The United Nations committee that deals with administrative and budgetary issues on Wednesday adopted a resolution allocating funding for the newly established UN Mission for Ebola Emergency Response (UNMEER) and the Office of the Special Envoy on Ebola.
“The Fifth Committee is sending a strong message on its ability to effectively and expeditiously deliver on critical and pressing global issues,” the President of the General Assembly, Sam Kutesa, told the group’s second formal meeting in New York.
At the Committee’s first meeting on Friday, Secretary General Ban Ki-moon’s Chef de Cabinet, Susana Malcorra, presented his preliminary funding proposal requesting $49.9 million for the rest of the year.
The UN said in statement that the Advisory Committee on Administrative and Budgetary Questions (ACABQ) endorsed that amount and recommended that the General Assembly approve it. UNMEER teams have already deployed to the Mission headquarters in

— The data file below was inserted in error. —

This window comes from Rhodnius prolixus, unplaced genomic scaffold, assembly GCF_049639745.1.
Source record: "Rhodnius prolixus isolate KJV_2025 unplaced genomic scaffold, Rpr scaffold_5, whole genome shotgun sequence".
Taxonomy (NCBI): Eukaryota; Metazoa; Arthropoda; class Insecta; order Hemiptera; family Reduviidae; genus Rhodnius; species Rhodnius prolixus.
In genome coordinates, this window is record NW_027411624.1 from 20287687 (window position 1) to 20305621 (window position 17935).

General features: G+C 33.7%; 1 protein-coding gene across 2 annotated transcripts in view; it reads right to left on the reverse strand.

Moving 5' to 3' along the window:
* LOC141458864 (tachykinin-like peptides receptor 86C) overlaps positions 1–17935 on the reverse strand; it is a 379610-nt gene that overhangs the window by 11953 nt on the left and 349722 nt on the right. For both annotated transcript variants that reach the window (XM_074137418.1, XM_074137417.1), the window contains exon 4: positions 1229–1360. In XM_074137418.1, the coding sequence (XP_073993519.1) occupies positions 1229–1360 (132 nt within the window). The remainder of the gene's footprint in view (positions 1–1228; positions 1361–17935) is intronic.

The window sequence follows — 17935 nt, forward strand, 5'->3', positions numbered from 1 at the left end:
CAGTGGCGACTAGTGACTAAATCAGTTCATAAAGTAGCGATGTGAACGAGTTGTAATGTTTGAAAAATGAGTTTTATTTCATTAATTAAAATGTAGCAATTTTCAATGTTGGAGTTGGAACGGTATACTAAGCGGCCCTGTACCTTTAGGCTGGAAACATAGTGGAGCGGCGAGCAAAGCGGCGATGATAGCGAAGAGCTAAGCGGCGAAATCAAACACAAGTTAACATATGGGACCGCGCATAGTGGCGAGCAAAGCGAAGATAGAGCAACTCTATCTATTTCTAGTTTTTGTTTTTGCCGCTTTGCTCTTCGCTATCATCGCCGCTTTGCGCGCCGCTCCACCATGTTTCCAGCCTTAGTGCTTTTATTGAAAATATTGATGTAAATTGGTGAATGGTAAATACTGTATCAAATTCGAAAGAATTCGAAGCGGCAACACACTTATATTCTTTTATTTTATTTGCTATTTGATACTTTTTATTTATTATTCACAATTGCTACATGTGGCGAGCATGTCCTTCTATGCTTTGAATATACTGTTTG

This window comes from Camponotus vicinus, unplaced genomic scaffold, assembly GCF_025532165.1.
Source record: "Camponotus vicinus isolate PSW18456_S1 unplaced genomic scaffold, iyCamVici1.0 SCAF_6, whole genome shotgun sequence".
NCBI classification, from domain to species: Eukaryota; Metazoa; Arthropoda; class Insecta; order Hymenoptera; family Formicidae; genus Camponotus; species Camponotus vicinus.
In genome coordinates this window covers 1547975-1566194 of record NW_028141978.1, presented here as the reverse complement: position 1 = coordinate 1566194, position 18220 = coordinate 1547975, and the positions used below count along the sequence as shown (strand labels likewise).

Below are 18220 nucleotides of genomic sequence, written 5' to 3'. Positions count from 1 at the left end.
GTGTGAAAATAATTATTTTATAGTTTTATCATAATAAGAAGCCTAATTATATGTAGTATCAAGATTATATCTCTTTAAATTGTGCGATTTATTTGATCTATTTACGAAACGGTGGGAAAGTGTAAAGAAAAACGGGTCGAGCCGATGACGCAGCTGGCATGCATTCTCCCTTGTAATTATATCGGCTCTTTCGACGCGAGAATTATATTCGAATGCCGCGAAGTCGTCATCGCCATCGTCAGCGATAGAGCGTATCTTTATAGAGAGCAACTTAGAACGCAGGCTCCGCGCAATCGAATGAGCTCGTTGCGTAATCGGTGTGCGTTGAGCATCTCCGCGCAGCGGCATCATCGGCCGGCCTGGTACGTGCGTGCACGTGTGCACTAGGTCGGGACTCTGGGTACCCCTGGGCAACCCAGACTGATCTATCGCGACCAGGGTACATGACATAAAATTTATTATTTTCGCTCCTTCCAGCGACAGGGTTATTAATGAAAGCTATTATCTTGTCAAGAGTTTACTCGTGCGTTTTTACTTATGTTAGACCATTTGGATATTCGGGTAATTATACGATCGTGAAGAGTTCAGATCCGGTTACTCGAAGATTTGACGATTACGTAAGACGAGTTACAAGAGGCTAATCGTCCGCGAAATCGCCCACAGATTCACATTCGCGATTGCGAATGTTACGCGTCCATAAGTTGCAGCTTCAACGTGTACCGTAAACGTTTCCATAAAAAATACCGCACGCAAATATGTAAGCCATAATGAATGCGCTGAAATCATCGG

Accra, Ghana, and to offices in Guinea, Liberia and Sierra Leone. “The establishment of UNMEER is the first step in the global efforts to contain the outbreak, which must be further strengthened by a wide range of actions and measures at all levels,” Mr. Kutesa said, highlighting efforts to mobilize required financial, medical and humanitarian assistance.
Mr. Kutesa, who last month took over the presidency of the 193-member General Assembly, noted the quickness with which the Fifth Committee acted on UNMEER’s budget, and strongly encouraged it to build on this momentum to develop greater trust among the membership and deliver on expected timeframes.
“The challenge will be to reconcile the need for the transparent, effective and efficient utilization of resources with demands for effective and expeditious delivery on the ground,” he said.
More than 6,500 people have been believed to be infected, and more than 3,300 have died since the latest outbreak of the disease was confirmed in March.
According to the UN, aside from the UNMEER funding, the UN Office for the Coordination of Humanitarian Affairs (OCHA) has said that it needs $988 to respond to the outbreak. So far, $257 million or 26 per cent has been raised.
Meanwhile, the UN Development Programme (UNDP) is warning that the Ebola health crisis that has claimed thousands of lives must not be allowed to become a crippling socio-economic crisis as well, as two of its officials began a visit to Guinea, Sierra Leone and Liberia.
“This devastating health crisis is destroying lives and communities.